There is a question that has always nagged believers like us: Will there be many or few people saved? During certain periods this problem became so acute as to cause some people terrible anxiety, restlessness, depression and despair. More especially when they are in danger of death due to sickness and old age.
This Sunday’s Gospel informs us that Jesus himself was once asked this question: ‘Lord, will only a few people be saved?’
The question, as we see, focuses on the number — How many will be saved? Will it be many or few? In answering the question, Jesus shifts the focus from “how many” to “how” to be saved.
Jesus’ way of responding to these questions is not strange or discourteous. He is just acting in the way of one who wants to teach his disciples how to move from curiousity to wisdom; from idle question to real problem; from petty to essential issue that we need to grapple with in life
Again, in today’s Gospel, Jesus is not so much interested in revealing to us the number of the saved but how to be saved.
Have you ever asked yourselves the following questions? How can I possess eternal life? How can I enter the kingdom of heaven? How can I be saved? These questions really matter when it comes to the issue of ultimate destiny. These are the kind of questions we need to address now and always. Else we will compromise both our future and present, our life here on earth and hereafter.
St. Thomas Aquinas, who has been honored as Doctor of the Church and Angelic Doctor by the Catholic Church, has given us a beautiful answer to all the relevant questions? He wrote: “Three things are necessary for the salvation of man: to know what he ought to believe; to know what he ought to desire; and to know what he ought to do” (Two Precepts of Charity ).
Let us discuss these three things a bit deeper:
First, to know what we ought to believe. This refers to the need to have faith in Jesus. “Believing in Jesus Christ and in the One who sent him for our salvation is necessary for obtaining that salvation”: so teaches the First Vatican Council (1869-1870) in its Dogmatic Constitution on the Catholic Faith, Dei Filius (Denzinger-Schönmetzer, 3012). Why? Because “Without faith it is impossible to please [God]” (Hebrews 11:6). He who believes and is baptized will be saved, but he who does not believe will be condemned” (Mk 16:15).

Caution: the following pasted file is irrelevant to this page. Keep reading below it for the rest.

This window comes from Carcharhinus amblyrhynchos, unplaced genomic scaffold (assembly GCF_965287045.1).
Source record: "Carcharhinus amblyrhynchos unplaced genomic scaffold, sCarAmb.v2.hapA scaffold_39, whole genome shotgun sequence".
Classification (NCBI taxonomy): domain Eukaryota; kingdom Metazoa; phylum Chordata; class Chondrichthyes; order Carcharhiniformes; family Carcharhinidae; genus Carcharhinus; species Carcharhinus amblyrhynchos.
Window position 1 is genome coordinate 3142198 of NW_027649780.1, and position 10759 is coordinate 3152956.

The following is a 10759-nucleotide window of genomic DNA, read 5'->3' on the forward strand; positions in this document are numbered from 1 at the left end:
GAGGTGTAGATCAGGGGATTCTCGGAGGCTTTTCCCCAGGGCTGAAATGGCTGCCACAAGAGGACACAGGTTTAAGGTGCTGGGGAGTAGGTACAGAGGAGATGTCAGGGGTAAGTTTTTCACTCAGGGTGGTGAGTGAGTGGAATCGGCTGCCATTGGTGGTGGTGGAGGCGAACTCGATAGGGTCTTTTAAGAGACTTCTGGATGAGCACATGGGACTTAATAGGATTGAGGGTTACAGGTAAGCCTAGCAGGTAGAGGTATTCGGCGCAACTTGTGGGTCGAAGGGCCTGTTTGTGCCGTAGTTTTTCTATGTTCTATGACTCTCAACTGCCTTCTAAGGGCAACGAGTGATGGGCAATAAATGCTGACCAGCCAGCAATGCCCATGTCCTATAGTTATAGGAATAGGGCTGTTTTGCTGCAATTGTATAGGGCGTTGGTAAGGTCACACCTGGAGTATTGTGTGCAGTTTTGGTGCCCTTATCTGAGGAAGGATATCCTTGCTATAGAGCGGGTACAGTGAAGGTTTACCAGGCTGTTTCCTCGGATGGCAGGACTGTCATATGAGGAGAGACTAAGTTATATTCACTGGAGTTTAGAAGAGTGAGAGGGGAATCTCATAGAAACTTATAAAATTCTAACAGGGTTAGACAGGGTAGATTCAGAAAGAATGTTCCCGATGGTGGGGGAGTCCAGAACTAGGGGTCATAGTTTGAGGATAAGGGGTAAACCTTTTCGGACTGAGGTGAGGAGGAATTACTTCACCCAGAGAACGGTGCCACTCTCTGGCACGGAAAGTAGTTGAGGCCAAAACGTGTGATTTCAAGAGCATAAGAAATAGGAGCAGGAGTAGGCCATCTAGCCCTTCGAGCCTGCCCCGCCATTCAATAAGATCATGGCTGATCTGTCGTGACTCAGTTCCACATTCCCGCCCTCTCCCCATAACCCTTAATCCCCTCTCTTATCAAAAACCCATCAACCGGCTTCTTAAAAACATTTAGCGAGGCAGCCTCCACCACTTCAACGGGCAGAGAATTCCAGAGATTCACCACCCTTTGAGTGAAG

Second, to know what we ought to desire. What is the deepest longing of our heart? The Catechism (see CCC 1729) teaches: “The Beatitudes reveal the goal of human existence, the ultimate end of human acts: happiness or blessedness (Mt 25:21,23; cf. CCC 1719), the coming of the Kingdom of God (cf. Mt 4:17), eternal life (Jn 17:3; cf. Mk 10:30), seeing God face to face or beatific vision (Mt 5:8; cf. 1 Jn 3:2; 1 Cor 13:12), sharing in his divine nature (2 Pt 1:4; St. Irenaeus, Adv. Haeres. 3, 19), filiation or (John 11:52), and rest in God (cf. Heb 4:7-11). ; see also Cf. CCC 1720). Simply said, “Do you aspire for a happy and intimate communion with God with his angels and saints in the kingdom of heaven for eternity?”
Third, to know what we ought to do. The kingdom of God is intended for all men and women of all generations and nations. But to enter the kingdom of God words are not enough, deeds are necessary such as:
Repentance. “Unless you change and humble yourself like a little child you cannot enter the Kingdom of God.” “From the Sermon on the Mount onwards, Jesus insists on conversion of heart: reconciliation with one’s brother before presenting an offering on the altar, love of enemies, and prayer for persecutors, prayer to the Father in secret, not heaping up empty phrases, prayerful forgiveness from the depths of the heart, purity of heart, and seeking the Kingdom before all else. This filial conversion is entirely directed to the Father” (CCC 268).
- · Detachment from possessions and relations. “The precept of detachment from riches is obligatory for entrance into the Kingdom of heaven” (CCC 2544).
- Observance of the Ten Commandments. “Whoever fulfills and teaches these commandments shall be great in the kingdom of God” (Mt 5:19). The Parable of the Rich Young Man reminds us of the permanent validity of the Ten Commandments as essential to one’s salvation.
- · Observance of the the Commandment of Love. “You shall love the Lord your God with all your heart, with all your soul, and with all your strength, and with all your mind” (Mk 12:30). “And your neighbor as yourself” (Lk 10:27) is the first and most important. It is not surprising, therefore, to hear Jesus giving his disciples a new commandment of love before he left them: “I give you a new commandment, that you love one another. Just as I have loved you, you also should love one another. By this everyone will know that you are my disciples, if you have love for one another (John 13:34-5).”
“God wills all men to be saved and to come to the knowledge of the truth” (1 Tim 2:3-4). He is “forbearing toward you, not wishing that any should perish” (2 Pt 3:9; cf. Mt 18:14). “Work out your own salvation with fear and trembling; for God is at work in you, both to will and to work for his good pleasure” (Phil 2:12-13).